"And they cannot stay."

In downsizing my paper files, I’ve run across pages I’ve saved from various writing classes I’ve taken over the years.

Liz and I took a class at the late, lamented Duke Continuing Education program called “A Passel of Vignettes,” taught by Sharlene Baker, a wonderful writer and teacher.

In the class happened to be a distant cousin of mine, Tim Brown. He wrote a vignette titled “Everything Quiet Like a Church,” about a conversation on a city bus between a young man and an 80+ year old woman. At the end of the scene, he asks if her husband is still with her.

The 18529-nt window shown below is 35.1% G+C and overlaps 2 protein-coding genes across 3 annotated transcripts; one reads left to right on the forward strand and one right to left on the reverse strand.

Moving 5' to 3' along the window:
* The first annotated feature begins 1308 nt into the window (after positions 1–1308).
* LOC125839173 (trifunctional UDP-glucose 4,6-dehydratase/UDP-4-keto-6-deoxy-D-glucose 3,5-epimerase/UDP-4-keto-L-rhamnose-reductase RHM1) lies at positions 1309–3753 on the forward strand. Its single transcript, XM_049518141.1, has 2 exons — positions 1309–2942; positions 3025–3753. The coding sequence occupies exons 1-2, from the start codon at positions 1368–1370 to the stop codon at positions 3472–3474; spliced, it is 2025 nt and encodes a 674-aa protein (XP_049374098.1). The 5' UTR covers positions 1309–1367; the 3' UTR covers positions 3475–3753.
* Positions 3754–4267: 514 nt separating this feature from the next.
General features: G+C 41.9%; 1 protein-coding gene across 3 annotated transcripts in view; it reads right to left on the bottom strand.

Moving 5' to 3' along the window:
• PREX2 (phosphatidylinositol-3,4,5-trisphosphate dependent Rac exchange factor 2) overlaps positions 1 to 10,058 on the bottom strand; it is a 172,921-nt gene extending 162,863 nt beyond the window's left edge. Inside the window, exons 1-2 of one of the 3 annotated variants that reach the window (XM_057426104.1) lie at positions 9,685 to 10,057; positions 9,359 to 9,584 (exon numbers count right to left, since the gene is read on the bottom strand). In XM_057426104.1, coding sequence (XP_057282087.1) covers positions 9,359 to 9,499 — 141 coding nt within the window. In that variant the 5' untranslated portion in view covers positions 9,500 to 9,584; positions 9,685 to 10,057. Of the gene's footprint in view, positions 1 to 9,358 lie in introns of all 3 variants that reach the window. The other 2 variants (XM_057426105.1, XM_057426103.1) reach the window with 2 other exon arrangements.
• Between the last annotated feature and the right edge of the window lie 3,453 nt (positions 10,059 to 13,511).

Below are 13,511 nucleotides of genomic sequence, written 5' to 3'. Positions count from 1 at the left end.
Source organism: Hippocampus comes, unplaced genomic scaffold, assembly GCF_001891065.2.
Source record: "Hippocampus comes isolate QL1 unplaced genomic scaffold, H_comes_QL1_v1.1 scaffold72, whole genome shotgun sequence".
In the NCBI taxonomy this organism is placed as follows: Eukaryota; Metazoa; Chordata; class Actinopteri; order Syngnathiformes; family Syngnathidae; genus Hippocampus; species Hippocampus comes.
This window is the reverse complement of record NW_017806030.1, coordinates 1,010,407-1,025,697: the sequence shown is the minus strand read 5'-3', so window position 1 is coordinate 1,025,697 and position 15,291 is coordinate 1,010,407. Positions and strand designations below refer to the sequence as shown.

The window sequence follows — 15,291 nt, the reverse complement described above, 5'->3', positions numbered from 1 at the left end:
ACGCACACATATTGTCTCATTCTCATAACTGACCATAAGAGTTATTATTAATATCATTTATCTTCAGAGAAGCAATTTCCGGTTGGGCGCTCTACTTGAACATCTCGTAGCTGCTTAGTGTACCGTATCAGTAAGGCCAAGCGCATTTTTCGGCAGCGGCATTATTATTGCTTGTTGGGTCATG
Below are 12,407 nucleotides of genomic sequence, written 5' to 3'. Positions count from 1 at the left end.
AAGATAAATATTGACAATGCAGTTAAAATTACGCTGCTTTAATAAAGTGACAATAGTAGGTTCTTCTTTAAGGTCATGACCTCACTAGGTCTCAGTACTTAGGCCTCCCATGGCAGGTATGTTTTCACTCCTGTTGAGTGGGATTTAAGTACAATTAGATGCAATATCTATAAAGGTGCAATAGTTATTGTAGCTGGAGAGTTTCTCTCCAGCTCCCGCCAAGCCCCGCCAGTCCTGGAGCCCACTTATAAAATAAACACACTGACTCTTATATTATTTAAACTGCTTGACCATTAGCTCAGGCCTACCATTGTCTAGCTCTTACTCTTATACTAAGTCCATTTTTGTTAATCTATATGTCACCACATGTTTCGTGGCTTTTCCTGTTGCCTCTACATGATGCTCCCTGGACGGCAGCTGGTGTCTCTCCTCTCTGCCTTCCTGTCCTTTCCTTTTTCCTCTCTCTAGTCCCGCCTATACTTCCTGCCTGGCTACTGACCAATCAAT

Here’s the last paragraph:

“I’m alone mostly,” she replied. “My husband passed on nine years ago.” She raised her head a little and looked out the window as we rode through the tree-lined street, houses with big yards. The bus was practically empty by now and I felt I was drawn insider her for a moment. All the distractions disappeared and I experienced her silent center. She smiled a grateful smile, and said, “These people we love, who make our lives what they are – they come live with us, love us, change our very chemistry. And they cannot stay.”